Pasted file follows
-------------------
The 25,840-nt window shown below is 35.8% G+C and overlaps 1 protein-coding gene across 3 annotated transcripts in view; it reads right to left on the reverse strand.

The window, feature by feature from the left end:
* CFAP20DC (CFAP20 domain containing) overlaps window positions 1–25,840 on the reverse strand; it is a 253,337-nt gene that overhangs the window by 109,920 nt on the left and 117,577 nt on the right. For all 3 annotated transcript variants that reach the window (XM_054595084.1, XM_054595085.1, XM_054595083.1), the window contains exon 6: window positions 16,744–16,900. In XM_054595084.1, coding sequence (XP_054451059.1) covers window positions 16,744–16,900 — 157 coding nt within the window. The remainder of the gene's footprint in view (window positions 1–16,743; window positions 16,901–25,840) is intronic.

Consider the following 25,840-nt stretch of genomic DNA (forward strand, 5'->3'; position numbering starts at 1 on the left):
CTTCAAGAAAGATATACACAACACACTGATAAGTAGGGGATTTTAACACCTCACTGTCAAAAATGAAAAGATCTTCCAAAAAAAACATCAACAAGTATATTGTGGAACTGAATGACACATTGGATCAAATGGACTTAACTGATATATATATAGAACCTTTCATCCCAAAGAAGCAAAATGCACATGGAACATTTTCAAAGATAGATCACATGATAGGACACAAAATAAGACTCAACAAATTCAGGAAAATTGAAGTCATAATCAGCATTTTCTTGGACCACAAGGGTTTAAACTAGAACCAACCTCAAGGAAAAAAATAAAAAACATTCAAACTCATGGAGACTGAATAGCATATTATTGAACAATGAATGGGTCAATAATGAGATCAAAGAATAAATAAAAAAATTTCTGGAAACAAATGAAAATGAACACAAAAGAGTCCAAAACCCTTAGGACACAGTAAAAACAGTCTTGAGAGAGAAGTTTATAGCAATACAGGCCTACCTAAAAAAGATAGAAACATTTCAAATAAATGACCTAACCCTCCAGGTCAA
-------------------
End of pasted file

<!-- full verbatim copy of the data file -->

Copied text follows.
The 25,840-nt window shown below is 35.8% G+C and overlaps 1 protein-coding gene across 3 annotated transcripts in view; it reads right to left on the reverse strand.

The window, feature by feature from the left end:
* CFAP20DC (CFAP20 domain containing) overlaps window positions 1–25,840 on the reverse strand; it is a 253,337-nt gene that overhangs the window by 109,920 nt on the left and 117,577 nt on the right. For all 3 annotated transcript variants that reach the window (XM_054595084.1, XM_054595085.1, XM_054595083.1), the window contains exon 6: window positions 16,744–16,900. In XM_054595084.1, coding sequence (XP_054451059.1) covers window positions 16,744–16,900 — 157 coding nt within the window. The remainder of the gene's footprint in view (window positions 1–16,743; window positions 16,901–25,840) is intronic.

Consider the following 25,840-nt stretch of genomic DNA (forward strand, 5'->3'; position numbering starts at 1 on the left):
CTTCAAGAAAGATATACACAACACACTGATAAGTAGGGGATTTTAACACCTCACTGTCAAAAATGAAAAGATCTTCCAAAAAAAACATCAACAAGTATATTGTGGAACTGAATGACACATTGGATCAAATGGACTTAACTGATATATATATAGAACCTTTCATCCCAAAGAAGCAAAATGCACATGGAACATTTTCAAAGATAGATCACATGATAGGACACAAAATAAGACTCAACAAATTCAGGAAAATTGAAGTCATAATCAGCATTTTCTTGGACCACAAGGGTTTAAACTAGAACCAACCTCAAGGAAAAAAATAAAAAACATTCAAACTCATGGAGACTGAATAGCATATTATTGAACAATGAATGGGTCAATAATGAGATCAAAGAATAAATAAAAAAATTTCTGGAAACAAATGAAAATGAACACAAAAGAGTCCAAAACCCTTAGGACACAGTAAAAACAGTCTTGAGAGAGAAGTTTATAGCAATACAGGCCTACCTAAAAAAGATAGAAACATTTCAAATAAATGACCTAACCCTCCAGGTCAA